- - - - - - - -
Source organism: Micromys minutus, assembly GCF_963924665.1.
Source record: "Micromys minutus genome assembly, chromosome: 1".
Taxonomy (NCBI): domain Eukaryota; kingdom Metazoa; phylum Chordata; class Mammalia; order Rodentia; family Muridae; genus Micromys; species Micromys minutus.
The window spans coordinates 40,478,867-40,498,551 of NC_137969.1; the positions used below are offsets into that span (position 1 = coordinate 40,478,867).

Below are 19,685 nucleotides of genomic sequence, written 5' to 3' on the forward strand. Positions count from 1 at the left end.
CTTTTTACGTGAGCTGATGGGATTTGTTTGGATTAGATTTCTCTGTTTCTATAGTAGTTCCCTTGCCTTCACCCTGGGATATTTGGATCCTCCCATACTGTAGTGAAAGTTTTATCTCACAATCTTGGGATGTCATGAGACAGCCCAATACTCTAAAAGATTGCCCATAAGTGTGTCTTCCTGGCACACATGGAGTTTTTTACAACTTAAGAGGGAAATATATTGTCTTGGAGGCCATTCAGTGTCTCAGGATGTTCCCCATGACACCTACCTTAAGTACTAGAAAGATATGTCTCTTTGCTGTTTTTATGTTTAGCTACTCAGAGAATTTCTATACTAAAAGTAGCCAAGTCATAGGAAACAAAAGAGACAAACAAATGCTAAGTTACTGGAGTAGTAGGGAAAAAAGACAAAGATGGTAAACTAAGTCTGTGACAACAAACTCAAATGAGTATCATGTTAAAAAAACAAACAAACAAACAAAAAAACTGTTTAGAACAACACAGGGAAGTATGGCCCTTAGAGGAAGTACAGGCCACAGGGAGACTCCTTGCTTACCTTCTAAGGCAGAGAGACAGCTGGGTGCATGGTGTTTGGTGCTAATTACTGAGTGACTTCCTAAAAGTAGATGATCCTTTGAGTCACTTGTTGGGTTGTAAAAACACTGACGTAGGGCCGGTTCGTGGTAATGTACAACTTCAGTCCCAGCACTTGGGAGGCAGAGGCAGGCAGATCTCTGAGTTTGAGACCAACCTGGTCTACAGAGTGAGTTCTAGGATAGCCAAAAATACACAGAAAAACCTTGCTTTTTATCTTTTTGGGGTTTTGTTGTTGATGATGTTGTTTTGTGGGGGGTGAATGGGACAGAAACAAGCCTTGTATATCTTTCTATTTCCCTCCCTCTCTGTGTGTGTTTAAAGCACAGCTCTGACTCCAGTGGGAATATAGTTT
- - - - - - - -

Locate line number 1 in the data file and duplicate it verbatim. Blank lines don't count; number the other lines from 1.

Source organism: Micromys minutus, assembly GCF_963924665.1.